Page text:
Homeschooling Your Struggling Learner


I had a struggling learner.  Fourth grade was a beast.

Math was a chore. Writing was like medieval torture, and the basic rules of grammar might have well been a foreign language.

It seemed as though everything I tried to teach my son ran out of him like water through a sieve. We needed help. When I heard Kathy Kuhl was speaking at our local homeschooling convention, I went to to hear her present. I listened intently, took notes, and bought her book, Homeschooling Your Struggling Learner.

Over the next two months I digested the nearly 400 pages of impeccably researched, thoughtfully presented, and undeniably eye-opening discussion. I soon realized I was not just dealing with the typical conflicts that come with teaching a busy, distractible, sensitive boy – I was certainly facing an undiagnosed learning disability.


This book is for any homeschooling parent who has a child that struggles with learning. As Kathy states in her introduction, the book

…includes many resources and strategies, more than any one family can or should do. Think of this book as a smorgasbord. I hope every reader will find enough useful ideas and insights to make a good meal.

You’ll find it organized into five major sections –

  • Deciding whether to homeschool,
  • Laying the groundwork
  • Planning
  • Teaching at home
  • Keeping going

Kathy offers insight, recommendations, and encouragement to empower you, the parent and teacher, by sharing her experience of homeschooling her own struggling learner. She also relays the advice and wisdom she obtained from the 64 families she interviewed who have children with various learning disabilities and attention problems.

Some questions she addresses:

  • Is homeschooling always the best option?
  • How do you figure out what’s wrong?
  • What are some common learning problems?
  • How do you inform yourself?
  • Should you seek a professional evaluation?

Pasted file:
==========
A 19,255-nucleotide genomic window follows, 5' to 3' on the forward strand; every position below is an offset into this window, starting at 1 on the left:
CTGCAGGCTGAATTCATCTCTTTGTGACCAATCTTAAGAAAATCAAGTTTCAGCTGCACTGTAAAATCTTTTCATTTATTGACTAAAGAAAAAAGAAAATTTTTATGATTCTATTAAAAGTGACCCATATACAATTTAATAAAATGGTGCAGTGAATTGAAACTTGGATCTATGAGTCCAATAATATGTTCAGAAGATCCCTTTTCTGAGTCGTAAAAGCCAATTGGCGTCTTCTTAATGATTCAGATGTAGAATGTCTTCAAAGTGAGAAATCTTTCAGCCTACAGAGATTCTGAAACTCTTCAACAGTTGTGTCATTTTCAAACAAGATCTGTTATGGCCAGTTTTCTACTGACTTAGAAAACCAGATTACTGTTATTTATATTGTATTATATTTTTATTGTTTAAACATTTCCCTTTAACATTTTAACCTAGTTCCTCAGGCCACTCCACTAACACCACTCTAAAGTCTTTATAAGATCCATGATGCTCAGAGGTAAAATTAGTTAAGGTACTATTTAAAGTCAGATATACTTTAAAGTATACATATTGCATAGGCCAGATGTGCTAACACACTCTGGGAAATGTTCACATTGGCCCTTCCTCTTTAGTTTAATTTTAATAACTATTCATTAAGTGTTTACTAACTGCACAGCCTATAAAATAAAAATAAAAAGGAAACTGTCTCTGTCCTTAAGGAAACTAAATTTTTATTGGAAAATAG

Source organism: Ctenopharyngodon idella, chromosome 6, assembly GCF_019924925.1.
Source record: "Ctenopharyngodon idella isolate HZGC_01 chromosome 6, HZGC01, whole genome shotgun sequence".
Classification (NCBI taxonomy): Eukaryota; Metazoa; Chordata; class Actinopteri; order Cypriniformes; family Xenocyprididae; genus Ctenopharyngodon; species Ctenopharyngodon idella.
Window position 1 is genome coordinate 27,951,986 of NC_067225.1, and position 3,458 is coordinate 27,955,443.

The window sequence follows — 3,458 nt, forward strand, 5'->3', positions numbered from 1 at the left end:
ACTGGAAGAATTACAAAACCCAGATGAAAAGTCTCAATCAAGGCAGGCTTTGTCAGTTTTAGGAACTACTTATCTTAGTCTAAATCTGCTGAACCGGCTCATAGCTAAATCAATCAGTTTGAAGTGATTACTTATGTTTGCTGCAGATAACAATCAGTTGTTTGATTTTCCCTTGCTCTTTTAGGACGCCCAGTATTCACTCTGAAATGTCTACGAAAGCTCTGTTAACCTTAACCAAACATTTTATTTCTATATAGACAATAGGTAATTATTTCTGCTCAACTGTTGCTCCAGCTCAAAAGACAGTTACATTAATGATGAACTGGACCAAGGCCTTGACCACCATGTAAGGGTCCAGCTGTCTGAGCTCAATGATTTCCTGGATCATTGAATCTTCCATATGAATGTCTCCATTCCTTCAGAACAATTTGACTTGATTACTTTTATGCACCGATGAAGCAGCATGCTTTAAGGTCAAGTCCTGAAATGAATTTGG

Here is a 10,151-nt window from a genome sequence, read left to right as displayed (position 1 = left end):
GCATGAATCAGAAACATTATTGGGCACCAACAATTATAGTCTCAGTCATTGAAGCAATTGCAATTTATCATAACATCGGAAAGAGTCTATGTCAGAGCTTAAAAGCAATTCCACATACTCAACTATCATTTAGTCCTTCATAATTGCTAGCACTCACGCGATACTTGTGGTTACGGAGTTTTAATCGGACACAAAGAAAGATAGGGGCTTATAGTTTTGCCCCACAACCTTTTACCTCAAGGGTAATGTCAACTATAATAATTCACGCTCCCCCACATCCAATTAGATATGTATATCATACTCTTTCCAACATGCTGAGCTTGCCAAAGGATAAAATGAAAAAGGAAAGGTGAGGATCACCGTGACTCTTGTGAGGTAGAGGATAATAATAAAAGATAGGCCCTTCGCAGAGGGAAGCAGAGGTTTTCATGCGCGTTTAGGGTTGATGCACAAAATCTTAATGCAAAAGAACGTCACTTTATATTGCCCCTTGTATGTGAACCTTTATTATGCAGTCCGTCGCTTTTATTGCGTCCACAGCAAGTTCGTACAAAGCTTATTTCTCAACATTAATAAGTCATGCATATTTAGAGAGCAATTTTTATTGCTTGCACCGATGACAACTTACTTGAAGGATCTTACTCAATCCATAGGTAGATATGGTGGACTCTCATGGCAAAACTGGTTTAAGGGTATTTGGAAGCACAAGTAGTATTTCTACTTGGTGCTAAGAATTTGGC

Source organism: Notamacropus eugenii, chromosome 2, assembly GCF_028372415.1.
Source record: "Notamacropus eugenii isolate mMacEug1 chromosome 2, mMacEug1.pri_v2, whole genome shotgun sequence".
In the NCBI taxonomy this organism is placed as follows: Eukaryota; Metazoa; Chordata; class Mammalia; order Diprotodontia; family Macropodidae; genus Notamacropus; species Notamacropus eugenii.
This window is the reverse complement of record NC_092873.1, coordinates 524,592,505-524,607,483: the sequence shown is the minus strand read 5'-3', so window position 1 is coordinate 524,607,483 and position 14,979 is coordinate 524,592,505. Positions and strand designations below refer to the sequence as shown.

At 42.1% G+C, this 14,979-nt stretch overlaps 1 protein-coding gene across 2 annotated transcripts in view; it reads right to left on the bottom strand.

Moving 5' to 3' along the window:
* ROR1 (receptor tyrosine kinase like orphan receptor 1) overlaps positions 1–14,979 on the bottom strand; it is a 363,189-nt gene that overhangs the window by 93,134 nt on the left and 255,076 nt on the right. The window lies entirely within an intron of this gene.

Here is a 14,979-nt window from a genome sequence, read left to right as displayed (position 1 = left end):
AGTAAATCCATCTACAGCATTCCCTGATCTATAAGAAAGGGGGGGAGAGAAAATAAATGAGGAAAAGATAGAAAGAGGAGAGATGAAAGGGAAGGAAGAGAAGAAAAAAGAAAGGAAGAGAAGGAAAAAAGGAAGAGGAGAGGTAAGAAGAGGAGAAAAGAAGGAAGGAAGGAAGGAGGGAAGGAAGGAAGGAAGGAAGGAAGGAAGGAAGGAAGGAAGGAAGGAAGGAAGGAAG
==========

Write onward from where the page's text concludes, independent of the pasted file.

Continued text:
• How to pay for evaluations and services?
  • How do you set goals?
  • What curriculum should you use?
  • How do you deal with math, and what causes writing problems?
  • How do you nurture a love of learning?

If you have a child who has problems with a subject, is easily distracted, frustrated, oppositional, uncoordinated, has trouble with fine motor skills, or if your gut is telling you something is wrong, then you need to read this book.


For me, it was a God-send. I’m so appreciative of Kathy’ Kuhl’s enormous amount of encouragement, direction, and was blown away by all the available resources (books/websites) she’s included in the book as well as through our personal correspondence. If I hadn’t acted on her advice and pursued an educational evaluation, my son would still be floundering, and my head still glued in the sands of denial.

With the help of professionals, a tailored educational plan, our supportive family network, and the power of prayer, we have seen big changes in our son. Our once struggling learner is now three years older, thriving, confident, and a happy young man who has a zeal for life, learning, and serving others. Kathy Kuhl, I am so grateful. But even more, I am so happy and proud of my son.

Find lots of helps at Kathy Kuhl’s website.

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